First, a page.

SEATTLE — Kickoff was approaching and Todd Durbin was feeling the nerves. As one of Major League Soccer’s top executives, Durbin knew how much what happened over the next two hours would mean to the league.
Viewed narrowly, the CONCACAF Champions League final between Pumas and Seattle was about the Sounders trying to make history and winning another trophy. More broadly, the Sounders being in the final was validation that the steps MLS took several years ago to deepen salary pools, increase youth development investment and add more talent to rosters were starting to close the gap between MLS and LigaMX.
“If we do win tonight, it’s not an indication that somehow we’re now better than Mexico. That’s not what the moment would be,” Durbin, the league’s executive vice president of competition and player relations, said before the game. “But what I do believe is that it’s a pretty stark contrast to where we were five years ago or six years ago. And you look at where we are today, and you see our team playing in the championship against a great Pumas side with 65,000 people in a sold out stadium, and I think there’s no better indication of the success of the investment than what you’re seeing tonight.”
Just a few hours later, Durbin and the rest of the MLS executives who made the trip to Seattle were watching the wild celebration after the Sounders claimed the title for North and Central America and the Caribbean by beating Pumas 3-0. Seattle is the first MLS team to win the tournament since its current format was adopted in 2008 and the Sounders also claimed a spot in the next FIFA Club World Cup.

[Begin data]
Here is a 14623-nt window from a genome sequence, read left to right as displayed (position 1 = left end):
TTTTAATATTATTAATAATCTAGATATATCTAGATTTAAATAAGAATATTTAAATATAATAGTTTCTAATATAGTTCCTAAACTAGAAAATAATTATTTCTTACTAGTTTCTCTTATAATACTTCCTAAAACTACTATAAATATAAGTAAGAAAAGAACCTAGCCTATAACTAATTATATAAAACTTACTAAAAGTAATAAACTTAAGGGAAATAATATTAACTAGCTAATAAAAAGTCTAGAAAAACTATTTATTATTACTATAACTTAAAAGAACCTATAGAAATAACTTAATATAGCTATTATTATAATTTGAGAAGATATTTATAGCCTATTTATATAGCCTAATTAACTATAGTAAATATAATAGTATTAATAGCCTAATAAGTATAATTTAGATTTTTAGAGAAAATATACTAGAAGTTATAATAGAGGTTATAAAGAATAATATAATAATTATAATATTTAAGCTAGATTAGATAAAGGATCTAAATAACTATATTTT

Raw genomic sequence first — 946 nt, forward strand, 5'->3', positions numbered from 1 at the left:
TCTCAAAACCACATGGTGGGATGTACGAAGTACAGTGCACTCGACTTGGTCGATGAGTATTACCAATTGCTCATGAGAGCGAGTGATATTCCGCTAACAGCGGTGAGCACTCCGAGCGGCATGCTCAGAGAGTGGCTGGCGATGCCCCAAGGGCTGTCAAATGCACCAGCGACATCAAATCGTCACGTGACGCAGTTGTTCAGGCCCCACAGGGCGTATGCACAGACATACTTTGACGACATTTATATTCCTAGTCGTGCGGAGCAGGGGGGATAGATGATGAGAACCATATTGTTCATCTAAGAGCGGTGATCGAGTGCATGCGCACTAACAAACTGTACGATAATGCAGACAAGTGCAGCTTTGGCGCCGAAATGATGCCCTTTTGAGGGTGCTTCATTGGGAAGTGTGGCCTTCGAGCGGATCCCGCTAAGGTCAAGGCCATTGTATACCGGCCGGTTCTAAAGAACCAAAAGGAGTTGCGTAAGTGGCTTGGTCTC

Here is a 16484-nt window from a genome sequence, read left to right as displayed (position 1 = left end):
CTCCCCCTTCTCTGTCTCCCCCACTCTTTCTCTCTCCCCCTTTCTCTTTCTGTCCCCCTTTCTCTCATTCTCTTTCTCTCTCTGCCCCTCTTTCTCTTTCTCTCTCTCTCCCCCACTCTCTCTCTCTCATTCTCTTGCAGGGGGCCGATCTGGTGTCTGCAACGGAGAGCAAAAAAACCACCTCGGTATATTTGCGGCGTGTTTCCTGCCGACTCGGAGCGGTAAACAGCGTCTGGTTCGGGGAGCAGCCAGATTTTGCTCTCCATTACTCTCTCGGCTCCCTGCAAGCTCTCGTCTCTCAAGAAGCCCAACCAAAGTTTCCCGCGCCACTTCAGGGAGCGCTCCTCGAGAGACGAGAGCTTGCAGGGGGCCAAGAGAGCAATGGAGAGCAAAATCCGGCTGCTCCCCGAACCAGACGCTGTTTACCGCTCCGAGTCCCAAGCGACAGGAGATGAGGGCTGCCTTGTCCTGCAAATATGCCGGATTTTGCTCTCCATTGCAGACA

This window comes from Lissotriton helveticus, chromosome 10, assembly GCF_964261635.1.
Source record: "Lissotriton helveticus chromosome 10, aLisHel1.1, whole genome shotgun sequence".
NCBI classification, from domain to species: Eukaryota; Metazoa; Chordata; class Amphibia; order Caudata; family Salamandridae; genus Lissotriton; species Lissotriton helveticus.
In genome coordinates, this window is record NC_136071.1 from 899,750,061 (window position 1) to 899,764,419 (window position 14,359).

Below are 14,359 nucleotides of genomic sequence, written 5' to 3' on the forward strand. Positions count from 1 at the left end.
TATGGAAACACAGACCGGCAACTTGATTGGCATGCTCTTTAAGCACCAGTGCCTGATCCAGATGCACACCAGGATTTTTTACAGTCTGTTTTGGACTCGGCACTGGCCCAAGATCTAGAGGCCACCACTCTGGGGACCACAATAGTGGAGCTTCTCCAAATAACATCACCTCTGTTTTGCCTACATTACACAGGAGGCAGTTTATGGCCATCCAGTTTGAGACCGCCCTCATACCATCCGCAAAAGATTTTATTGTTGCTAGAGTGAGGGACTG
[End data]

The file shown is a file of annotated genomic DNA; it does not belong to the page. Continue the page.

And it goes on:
The win was also very significant for MLS, which had teams reach the title game four times before only to see them fall short.
MLS hopes there are more such victories in the future with an expanded Leagues Cup competition with LigaMX beginning in 2023. The competition will feature every team from both leagues and significant rewards will be at stake.
“This was history, to be the first team to break through, to be the tip of the spear,” Seattle general manager Garth Lagerwey said. “And to set up, in my opinion, set up the World Cup and renewed interest in that, and the League Cup, which I think is gonna be one of the coolest tournaments anywhere in the world starting next year. I just think it’s massive. The timing is perfect.”
For some MLS teams, participation in the Champions League has been more of an afterthought than a priority. MLS is hoping Seattle’s breakthrough and the expanded Leagues Cup will encourage teams to embrace the need to build rosters that can also contend against their regional rivals.
“Both sides are going to begin to adjust and begin to think about when they’re building their rosters that you have to win MLS Cup, but there’s another really big competition out there,” Durbin said. “We need to be thinking about both of them. In my mind, there is no doubt that you will begin to see a level of competition between the two countries that’s going to be unbelievable.”
In some ways, it’s appropriate Seattle was the team to finally claim the first CCL title for MLS. The competition has been a priority for the Sounders since their first involvement in 2010.
“There’s probably a lot of teams in MLS that are not too excited that it’s us,” goalkeeper Stefan Frei said. “But I think when teams are upset that we’re finding ourselves in good positions that means we’re doing something well. I think we have an exceptionally high standard where we do find ourselves in situations to win trophies.”
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